Jaw-Dropping: The 2020 Winners Of The Underwater Photographer Of The Year Contest
The winners of the 2020 Underwater Photographer of the Year were announced and the photos collection will take your breath away. Every single image is worthy of your attention as photographers pushing the technical and artistic boundaries of the genre. This year's contest was another record-breaker with entries rising to 5500 and the number of photographers also jumping up to 500.
'Frozen Mobile Home' - GREG LECOEUR
"Massive and mysterious habitats, icebergs are dynamic kingdoms that support marine life. As they swing and rotate slowly through polar currents, icebergs fertilize the oceans by carrying nutrients from land that spark blooms of phytoplankton, fundamental to the carbon cycle. During an expedition in Antarctica Peninsula with filmmaker Florian Fisher and freediver Guillaume Nery, we explored and documented the hidden face of this iceberg where crab-eater seals have taken up residence on icebergs that drift at the whim of polar currents"
'Dragon Split' - J. Gregory Sherman
"While Komodo Dragons are primarily land reptiles, they will venture into the water if something warrants investigation. For this image we went out in a RIB to take a look at the Dragons and I had brought along my rig "just in case". One particular Dragon came out and repeatedly got VERY close including trying to climb on and into the RIB on several occasions. I suspect that he has become habituated to humans and was looking for a handout. In hindsight I'm not sure it was the safest thing I have ever done so I'd have to add the caveat 'Don't try this at home!"
'Lemon shark pups in mangrove nursery' - Anita Kainrath
that's where these lemon shark pups spend the first 5-8 years of their lives. I was standing in knee-high water, trying to hold my camera still, waiting for the sharks. Trying not to move when you have mosquitoes and sand-flies buzzing around you was probably the part I struggled with the most at this moment. After less than one hour the little predators came closer and finally swam around my feet and my camera, bumping against me and trying to taste my strobes. They are curious little fellas but you need time to gain their trust and I love observing them in their natural habitat and that's what I wanted to capture.
They are such characters and we need to protect their nurseries in order to make sure their population is not declining"
'Commotion in the Ocean' - Nur Tucker
"This image shows my very favorite of the species, the thorny sea horse. Over time, I have tried many different techniques, with varying degrees of success, including backlighting, side lighting, snooting, panning, double exposure and silhouette shots. I love experimenting even if this comes at the expense of a wasted dive. On this particular dive, in Dumaguete (Philippines), I was keen to aim for something different and potentially offbeat. I began with a panning shot of the sea horse, captured with a 1/4 second shutter speed and a small, f/25 aperture. Then, I used the same settings to capture a panning shot of a shiny scouring pad, carried in my pocket. Both images were merged, in-camera, for the resulting double exposure shot. I must have repeated this sequence 50 times before eventually achieving this one when he made eye contact, which pleased me"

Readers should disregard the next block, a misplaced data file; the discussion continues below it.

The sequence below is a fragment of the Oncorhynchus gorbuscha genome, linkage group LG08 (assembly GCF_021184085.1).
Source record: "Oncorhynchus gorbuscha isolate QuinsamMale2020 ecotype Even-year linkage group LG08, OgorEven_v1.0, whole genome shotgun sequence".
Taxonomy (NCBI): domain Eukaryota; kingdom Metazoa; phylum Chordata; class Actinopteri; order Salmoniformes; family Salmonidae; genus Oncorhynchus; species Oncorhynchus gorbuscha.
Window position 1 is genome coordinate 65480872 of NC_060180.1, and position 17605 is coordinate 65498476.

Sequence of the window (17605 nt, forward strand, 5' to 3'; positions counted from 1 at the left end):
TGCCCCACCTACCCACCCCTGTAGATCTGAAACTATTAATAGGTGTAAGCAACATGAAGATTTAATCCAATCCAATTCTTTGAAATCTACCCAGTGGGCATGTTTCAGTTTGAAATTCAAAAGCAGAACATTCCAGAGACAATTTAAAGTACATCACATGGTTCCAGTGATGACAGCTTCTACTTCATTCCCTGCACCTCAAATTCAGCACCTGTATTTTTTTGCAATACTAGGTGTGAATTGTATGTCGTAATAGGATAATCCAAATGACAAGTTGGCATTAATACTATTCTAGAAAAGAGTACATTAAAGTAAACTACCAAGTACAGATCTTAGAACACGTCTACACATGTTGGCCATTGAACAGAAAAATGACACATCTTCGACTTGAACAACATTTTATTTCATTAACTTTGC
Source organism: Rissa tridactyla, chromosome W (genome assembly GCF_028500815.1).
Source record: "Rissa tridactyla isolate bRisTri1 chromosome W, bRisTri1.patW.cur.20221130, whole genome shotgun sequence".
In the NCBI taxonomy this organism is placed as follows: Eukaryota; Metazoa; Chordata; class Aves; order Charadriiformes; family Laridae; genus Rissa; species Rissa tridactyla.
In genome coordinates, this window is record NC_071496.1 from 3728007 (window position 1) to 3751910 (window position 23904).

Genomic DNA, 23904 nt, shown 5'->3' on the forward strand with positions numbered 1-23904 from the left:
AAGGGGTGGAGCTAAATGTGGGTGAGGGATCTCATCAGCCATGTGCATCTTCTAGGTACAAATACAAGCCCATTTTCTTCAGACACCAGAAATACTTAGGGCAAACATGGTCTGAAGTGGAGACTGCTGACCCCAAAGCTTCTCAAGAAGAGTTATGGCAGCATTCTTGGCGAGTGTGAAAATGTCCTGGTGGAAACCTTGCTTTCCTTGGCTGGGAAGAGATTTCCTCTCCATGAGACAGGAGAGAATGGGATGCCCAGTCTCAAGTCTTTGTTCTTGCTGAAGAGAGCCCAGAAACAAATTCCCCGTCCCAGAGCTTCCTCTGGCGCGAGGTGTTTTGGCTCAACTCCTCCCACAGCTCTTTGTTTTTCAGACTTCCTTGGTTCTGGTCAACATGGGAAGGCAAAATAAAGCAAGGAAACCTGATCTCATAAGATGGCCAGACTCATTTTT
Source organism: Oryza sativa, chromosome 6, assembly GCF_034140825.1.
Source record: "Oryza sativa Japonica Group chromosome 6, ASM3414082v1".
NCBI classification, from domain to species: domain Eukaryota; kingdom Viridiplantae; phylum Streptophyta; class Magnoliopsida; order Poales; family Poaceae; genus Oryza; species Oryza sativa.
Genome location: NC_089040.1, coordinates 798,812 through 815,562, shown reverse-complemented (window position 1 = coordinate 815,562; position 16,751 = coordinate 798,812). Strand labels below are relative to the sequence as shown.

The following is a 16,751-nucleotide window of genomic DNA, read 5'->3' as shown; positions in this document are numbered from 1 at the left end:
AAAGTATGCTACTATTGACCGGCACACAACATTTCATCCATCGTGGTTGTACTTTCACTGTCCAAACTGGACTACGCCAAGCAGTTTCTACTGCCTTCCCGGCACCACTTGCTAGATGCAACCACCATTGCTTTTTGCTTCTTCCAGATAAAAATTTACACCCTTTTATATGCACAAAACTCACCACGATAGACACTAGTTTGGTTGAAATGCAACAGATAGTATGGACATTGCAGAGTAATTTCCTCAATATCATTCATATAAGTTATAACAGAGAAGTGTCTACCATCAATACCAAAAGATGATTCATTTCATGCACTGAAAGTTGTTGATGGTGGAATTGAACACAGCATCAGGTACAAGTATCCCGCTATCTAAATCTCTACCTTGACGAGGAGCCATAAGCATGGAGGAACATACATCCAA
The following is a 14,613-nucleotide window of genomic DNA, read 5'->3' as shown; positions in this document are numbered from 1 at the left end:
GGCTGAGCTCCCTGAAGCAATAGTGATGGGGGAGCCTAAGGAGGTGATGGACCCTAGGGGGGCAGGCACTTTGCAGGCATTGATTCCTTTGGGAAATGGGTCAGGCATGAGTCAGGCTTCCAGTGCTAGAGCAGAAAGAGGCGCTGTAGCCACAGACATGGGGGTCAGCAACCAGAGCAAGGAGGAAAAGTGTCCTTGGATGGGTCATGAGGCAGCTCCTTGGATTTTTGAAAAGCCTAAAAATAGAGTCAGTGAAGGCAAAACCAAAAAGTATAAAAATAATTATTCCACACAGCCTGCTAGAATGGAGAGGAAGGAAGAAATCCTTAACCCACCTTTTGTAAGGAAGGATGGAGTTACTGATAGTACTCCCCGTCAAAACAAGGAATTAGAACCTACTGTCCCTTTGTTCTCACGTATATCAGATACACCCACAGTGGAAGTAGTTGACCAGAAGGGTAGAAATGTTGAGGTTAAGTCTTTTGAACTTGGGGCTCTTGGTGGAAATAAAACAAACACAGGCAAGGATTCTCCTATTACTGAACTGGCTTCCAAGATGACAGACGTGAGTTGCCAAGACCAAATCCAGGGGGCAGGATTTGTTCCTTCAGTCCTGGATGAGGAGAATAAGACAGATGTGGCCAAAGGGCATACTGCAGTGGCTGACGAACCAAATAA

'Say me' - Paolo Isgro
"This photo was taken in Tonga during a Naia liveaboard. On the second day, in the middle of lunch, the cruise director called us because there was a lot of whale action right around the boat. So in a fraction we climb out of the chair, jump into the wetsuit swallowing the last bite and dive into the water. A couple of young whales really want to play with us and minutes after minute they get closer and closer. And it was during a freediving at 10 m that I saw this whale caming so close to me: it looks at me very intensely and says "Hello" in one breath exhaling so many bubbles"
'Last Dawn, Last Gasp' - Pasquale Vassallo
"This winter, I went diving with some local fishermen. At 6 in the morning I was already in the water, as the nets were raised at first light. During the dive I followed the path of the fishing nets from the bottom to the surface. As the fishermen quickly hauled on the nets, I tried to take some shots of trapped fish still suffering in the mesh, such as this tuna (Euthynnus alletteratus)"
'Underwater Fashion' - Wayne Lai
"To be honest, I was not a fan of underwater model photography before taking this photo. During our trip to the Garden of Queen, our group leader Michael AW fancifully dressed up Jessea who is a professional freediver. When I was just about finishing my dive, I suddenly spotted a visually attractive picture of her flicking her sleeves on a crystal clear blue background with a beam of sun rays. Several reef sharks swim outwards as if she is in full command of them. For the first time, I realized that humans and nature can be harmonized in fashion. I couldn't resist the temptation of getting closer to capture this beautiful moment'.